Linda Dickson

PALSing around

Literacy program helps connect parents with classroom learning

Literacy program helps connect parents with classroom learning

In the kindergarten classroom at Mount Begbie Elementary, the children are playing. At one table, they’re building things out of Lego. Elsewhere, painting stations are set up. On the carpet, another child plays with blocks.

Their parents are with them.

They are taking part in the first of four PALS sessions of the school year. PALS, which stands for Parents and Literacy Supporters, is a program that engages parents with their children to support their literacy development. It is run at all four elementary schools in Revelstoke. The program is put on by the Columbia Basin Alliance for Literacy in partnership with the Revelstoke School District.

“A lot of the program is about working with parents and ensuring that parents have the tips, tools and strategies for supporting learning at home,” Tracy Spannier, the community literacy co-ordinator. “The whole idea is to link the learning that’s going on in school with the learning the parents can be doing with their children at home.”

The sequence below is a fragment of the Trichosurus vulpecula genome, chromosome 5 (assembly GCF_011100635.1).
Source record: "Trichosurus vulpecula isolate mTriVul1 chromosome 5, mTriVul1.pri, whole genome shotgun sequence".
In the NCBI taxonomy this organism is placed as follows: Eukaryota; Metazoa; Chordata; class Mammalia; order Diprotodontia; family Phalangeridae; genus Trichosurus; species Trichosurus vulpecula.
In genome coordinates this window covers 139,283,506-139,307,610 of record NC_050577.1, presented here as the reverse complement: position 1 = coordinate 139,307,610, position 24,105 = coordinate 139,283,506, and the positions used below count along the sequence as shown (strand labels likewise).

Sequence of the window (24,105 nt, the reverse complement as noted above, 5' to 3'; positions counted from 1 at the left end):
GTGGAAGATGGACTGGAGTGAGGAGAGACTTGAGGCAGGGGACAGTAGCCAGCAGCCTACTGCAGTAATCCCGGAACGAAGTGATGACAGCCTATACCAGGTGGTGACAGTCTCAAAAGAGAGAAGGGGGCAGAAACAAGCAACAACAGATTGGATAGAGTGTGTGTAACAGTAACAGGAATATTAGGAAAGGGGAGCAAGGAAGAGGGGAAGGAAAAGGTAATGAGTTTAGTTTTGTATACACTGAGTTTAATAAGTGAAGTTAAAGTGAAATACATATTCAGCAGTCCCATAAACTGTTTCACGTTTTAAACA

The theme of the first session is linking literacy in planning. “Any time they’re playing there’s learning going on,” said teacher Linda Dixon.

Spannier elaborated on that idea. “Throughout that theme we’re talking to parents about what exactly children are learning while they’re playing,” she said. “We talk about the social aspect where they’re learning to share and learning to use their language. We talk about spacial orientation when they’re playing with puzzles, imagination development, vocabulary use – all those things that tie in to their early literacy development.”

The second PALS session, to be held in November, looks at the ABCs. Children will be given papers with their names spelled out in glue, said Dixon. They will then sprinkle on Jello powder. The idea is to get them to recognize the shapes of various letters.

The third session, held in January, looks at numbers and basic math. The final session, in May, is on reading. Children are sent out to look at symbols in the community, such as stop signs.

“The more pre-knowledge we have of what words mean, the easier it is to learn to read,” said Spannier.

An important element to the program is that parents are involved. They are invited into the classroom, take part in workshops and are sent home with a kit so they can continue the activities at home.


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